• 48
    Lew TW, Kwek TK, Tai D et al. Acute respiratory distress syndrome in critically ill patients with severe acute respiratory syndrome. JAMA 2003; 290:374380.
  • 49
    Chong PY, Chui P, Ling AE et al. Analysis of deaths during the severe acute respiratory syndrome (SARS) epidemic in Singapore: challenges in determining a SARS diagnosis. Arch Pathol Lab Med 2004; 128:195204.
  • 50
    Umapathi T, Kor AC, Venketasubramanian N et al. Large artery ischemic stroke in severe acute respiratory distress syndrome (SARS). J Neuro 2004; 251:12271231.
  • 51
    Fedson DS. Confronting the next influenza pandemic with anti-inflammatory and immunomodulatory agents: why they are needed and how they might work. Influenza Other Respi Viruses 2009; 3:129142.
  • 52
    Radigan KA, Urich D, Misharin AV et al. The effect of rosuvastatin in a murine model of influenza A infection. PLoS ONE 2012; 7:e35788.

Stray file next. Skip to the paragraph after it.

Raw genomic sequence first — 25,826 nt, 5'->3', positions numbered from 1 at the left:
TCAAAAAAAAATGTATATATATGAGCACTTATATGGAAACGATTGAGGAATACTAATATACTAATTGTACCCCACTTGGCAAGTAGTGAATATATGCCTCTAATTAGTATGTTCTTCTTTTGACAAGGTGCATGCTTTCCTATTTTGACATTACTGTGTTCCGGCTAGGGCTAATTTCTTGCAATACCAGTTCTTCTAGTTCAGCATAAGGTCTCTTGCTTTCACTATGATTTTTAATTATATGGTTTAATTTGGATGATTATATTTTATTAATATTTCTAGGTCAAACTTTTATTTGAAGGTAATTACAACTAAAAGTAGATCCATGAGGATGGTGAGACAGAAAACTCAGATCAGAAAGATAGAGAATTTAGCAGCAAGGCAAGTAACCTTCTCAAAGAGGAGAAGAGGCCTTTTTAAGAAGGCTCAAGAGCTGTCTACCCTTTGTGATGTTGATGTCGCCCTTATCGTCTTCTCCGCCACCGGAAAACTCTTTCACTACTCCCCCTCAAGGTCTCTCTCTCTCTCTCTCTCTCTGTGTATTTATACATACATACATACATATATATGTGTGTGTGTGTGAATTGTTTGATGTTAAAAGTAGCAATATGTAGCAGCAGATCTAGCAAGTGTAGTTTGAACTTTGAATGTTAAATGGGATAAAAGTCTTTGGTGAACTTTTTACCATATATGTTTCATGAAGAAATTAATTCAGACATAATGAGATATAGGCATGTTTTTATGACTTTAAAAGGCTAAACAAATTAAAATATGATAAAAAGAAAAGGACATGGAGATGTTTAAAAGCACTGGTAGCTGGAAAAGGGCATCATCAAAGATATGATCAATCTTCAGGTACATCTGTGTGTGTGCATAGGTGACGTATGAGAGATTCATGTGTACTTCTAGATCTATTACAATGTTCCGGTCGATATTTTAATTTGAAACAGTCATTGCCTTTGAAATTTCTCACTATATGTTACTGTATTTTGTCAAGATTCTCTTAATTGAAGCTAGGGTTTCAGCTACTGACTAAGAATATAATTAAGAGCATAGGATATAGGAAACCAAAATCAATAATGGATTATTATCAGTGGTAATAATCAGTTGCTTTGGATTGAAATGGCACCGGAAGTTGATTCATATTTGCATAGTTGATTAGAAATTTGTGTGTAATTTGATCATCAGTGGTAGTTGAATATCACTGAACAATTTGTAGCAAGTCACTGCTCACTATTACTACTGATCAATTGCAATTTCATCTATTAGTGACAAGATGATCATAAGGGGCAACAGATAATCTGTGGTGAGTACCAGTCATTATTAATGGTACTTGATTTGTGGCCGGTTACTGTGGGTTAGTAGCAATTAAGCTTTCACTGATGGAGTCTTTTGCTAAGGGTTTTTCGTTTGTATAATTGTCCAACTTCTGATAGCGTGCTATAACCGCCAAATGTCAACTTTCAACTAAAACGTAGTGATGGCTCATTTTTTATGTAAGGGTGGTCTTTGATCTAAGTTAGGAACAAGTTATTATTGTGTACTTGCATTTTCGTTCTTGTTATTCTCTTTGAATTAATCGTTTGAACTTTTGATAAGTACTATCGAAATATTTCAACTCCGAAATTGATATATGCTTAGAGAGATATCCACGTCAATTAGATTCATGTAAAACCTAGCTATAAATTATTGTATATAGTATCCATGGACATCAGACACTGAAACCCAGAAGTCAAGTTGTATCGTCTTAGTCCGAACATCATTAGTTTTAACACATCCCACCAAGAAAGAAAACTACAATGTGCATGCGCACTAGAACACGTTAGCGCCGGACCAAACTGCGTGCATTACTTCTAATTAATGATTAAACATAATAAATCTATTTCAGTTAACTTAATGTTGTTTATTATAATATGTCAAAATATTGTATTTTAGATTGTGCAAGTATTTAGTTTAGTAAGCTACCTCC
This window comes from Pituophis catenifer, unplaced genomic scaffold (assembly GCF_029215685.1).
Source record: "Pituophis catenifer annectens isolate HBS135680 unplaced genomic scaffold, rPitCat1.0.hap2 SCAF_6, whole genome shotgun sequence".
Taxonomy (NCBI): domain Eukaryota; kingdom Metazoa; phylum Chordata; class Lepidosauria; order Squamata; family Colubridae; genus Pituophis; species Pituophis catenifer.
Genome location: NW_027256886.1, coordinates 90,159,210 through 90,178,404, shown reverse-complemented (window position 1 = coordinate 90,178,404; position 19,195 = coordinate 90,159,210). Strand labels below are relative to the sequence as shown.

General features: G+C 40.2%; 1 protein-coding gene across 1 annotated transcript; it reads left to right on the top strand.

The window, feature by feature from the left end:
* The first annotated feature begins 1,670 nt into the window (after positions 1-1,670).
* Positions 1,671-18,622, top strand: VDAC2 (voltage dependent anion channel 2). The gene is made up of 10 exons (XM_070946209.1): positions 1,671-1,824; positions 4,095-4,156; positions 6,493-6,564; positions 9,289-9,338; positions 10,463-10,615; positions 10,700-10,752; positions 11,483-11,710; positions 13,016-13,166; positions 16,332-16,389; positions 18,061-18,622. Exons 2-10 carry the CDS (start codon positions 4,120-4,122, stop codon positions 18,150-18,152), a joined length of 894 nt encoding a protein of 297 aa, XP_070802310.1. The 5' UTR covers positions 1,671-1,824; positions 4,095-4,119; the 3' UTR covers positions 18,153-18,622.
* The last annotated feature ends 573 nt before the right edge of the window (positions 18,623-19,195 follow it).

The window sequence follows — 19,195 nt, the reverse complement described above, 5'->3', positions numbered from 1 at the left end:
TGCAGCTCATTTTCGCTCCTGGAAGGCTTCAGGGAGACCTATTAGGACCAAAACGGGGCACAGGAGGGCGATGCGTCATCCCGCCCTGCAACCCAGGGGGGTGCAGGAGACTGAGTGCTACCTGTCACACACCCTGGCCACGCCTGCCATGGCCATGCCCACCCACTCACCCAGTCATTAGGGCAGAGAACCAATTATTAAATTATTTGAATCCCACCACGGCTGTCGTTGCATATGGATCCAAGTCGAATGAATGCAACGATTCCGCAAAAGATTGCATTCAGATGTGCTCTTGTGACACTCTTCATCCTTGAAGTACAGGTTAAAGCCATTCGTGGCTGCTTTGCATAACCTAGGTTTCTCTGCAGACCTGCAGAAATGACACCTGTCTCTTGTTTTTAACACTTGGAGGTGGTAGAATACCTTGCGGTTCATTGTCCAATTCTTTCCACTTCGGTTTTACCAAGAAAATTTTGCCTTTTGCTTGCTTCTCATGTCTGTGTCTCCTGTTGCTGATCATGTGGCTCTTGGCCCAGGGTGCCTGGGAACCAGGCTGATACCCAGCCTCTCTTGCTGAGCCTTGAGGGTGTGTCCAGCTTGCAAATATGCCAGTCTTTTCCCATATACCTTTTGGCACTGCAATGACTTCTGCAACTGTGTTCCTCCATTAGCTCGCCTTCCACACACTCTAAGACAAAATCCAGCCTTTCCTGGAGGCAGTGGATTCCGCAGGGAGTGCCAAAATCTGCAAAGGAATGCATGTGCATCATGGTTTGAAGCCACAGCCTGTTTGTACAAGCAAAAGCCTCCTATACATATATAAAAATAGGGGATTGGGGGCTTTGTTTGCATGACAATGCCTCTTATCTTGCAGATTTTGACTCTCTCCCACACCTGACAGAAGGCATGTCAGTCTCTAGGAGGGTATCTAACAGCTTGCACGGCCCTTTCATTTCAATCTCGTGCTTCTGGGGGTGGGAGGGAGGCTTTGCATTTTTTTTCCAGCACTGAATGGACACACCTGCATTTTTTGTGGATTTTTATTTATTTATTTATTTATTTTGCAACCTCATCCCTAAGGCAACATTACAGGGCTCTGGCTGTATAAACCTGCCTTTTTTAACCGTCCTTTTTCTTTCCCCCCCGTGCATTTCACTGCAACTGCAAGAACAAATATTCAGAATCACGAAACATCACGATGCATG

• 53
    Kumaki Y, Morrey JD, Barnard DL. Effect of statin treatments on highly pathogenic avian influenza H5N1, seasonal and H1N1pdm09 virus infections in BALB/c mice. Future Virol 2012; 7:801818.
  • 54
    Kwong JC, Li P, Redelmeier DA. Influenza morbidity and mortality in elderly patients receiving statins: a cohort study. PLoS ONE 2009; 4:e8087.
  • 55
    Brett SJ, Myles P, Lim WS et al. Influenza Clinical Information Network (FLU-CIN). Pre-admission statin use and in-hospital severity of 2009 pandemic influenza A(H1N1) disease. PLoS ONE 2011; 6:e18120.
  • 56
    Vandermeer ML, Thomas AR, Kamimoto L et al. Association between use of statins and mortality among patients hospitalized with laboratory-confirmed influenza virus infections: a multistate study. J Infect Dis 2012; 205:1319.
  • 57
    Makris D, Manoulakas E, Komnos A et al. Effect of pravastatin on the frequency of ventilator-associated pneumonia and on intensive care unit mortality: open-label, randomized study. Crit Care Med 2011; 39:24402446.
  • 58
    Tahan F, Ozcan A, Koc N. Clarithromycin in the treatment of RSV bronchiolitis: a double-blind, randomised, placebo-controlled trial. Eur Respir J 2007; 29:9197.